KU graduate wins prestigious design competition

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KU graduate in Product and Furniture Design, George Peirce, has won the prestigious 2020 Gordon Russell Design Competition for his innovative chair design.

Peirce’s Strung chair impressed the judges with its detailed and well executed design, its outline creating an instantly recognisable shape and cleverly hinting at its lightweight construction.

“I did not expect to win as the competition open to students nationally. However, I felt that the design of Strung, which was one of my two final graduate pieces for the Product and Furniture Design BA at Kingston School of Art, was perfect for the competition.

Strung chair design by George Peirce. Photo courtesy of George Peirce.

“After entering the competition months went by as the deadline for entry was extended due to the circumstances of Covid-19, so it was, in fact, day 1 of the lockdown just gone, when Verity from the Gordon Russell Design museum called me to tell me I had won,” Peirce said.

The biennial Gordon Russell Design Competition was established by the Gordon Russell Design Museum in 2018 to celebrate new design talent.

Sir Gordon Russell was a pioneer of furniture making and design in the 20th century and was one of the innovators in designing the modern workplace.

“It’s truly an honour for my design to be chosen by the panel of judges as to be for recognised by designers outside the environment of uni for the first time is really special to me.

“Winning the award has also given me national publicity on social media which is helping get my name out there as a young designer,” Peirce said.

Peirce explains that his first point of inspiration for making Strung was in John Lewis in Kingston where he saw a shop display using bungee cords. That led him to research tension in the environment and furniture.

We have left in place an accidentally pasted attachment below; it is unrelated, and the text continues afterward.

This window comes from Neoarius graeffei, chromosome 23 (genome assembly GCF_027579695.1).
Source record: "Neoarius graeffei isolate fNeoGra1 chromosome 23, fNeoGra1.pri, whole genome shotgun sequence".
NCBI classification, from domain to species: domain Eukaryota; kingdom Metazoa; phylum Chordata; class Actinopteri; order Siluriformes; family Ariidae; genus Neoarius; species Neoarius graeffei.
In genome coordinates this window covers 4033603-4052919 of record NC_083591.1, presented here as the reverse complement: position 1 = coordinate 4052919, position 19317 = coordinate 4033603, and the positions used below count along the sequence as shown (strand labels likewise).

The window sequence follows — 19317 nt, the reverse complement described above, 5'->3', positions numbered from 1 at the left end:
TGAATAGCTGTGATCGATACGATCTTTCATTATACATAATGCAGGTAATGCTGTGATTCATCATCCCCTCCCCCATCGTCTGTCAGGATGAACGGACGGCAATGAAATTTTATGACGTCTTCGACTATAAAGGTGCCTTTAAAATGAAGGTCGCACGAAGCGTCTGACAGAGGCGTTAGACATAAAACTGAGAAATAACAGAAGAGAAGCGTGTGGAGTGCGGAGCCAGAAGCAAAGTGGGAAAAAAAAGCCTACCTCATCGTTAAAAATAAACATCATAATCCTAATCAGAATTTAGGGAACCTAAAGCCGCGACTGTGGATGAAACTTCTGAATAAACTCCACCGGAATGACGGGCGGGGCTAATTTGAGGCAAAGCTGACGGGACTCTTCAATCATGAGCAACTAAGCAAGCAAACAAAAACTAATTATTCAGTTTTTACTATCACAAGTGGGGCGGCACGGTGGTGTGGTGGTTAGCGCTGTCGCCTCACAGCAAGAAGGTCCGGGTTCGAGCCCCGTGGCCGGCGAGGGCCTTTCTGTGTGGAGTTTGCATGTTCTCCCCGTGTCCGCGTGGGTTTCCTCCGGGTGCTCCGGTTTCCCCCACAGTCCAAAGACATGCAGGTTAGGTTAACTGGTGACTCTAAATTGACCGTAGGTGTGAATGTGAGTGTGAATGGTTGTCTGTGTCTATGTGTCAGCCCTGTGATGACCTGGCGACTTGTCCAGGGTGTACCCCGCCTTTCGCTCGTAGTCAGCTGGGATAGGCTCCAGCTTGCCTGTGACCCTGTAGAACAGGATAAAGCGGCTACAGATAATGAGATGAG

“To my surprise tension surrounds every day in some shape or form but it is very rarely used within furniture.

George Peirce's competition-winning design Strung.
George Peirce’s competition-winning design Strung. Photo courtesy of George Peirce.

“I set out to create a chair that would suspend the user as if by magic on the seat as if they were a bird perched upon on a telephone wire. I found that the visually thinnest material to use for this was in fact tennis racket wire,” Peirce said.

Peirce graduated from KU this year and is now working as a freelance designer, whilst still looking to find a spot in the industrial design field.

This could be just the beginning of his achievements. “My other graduate piece Farmhouse has been shortlisted for the Green Concept Awards Global sustainable design competition. I will find out if my design has made it through to the next round later this month,” Peirce said.

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Laurynas Puikys

Journalism student from Kingston University and Editor of The River. Main interests: books, basketball and motorsports.
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Journalism student from Kingston University and Editor of The River. Main interests: books, basketball and motorsports.

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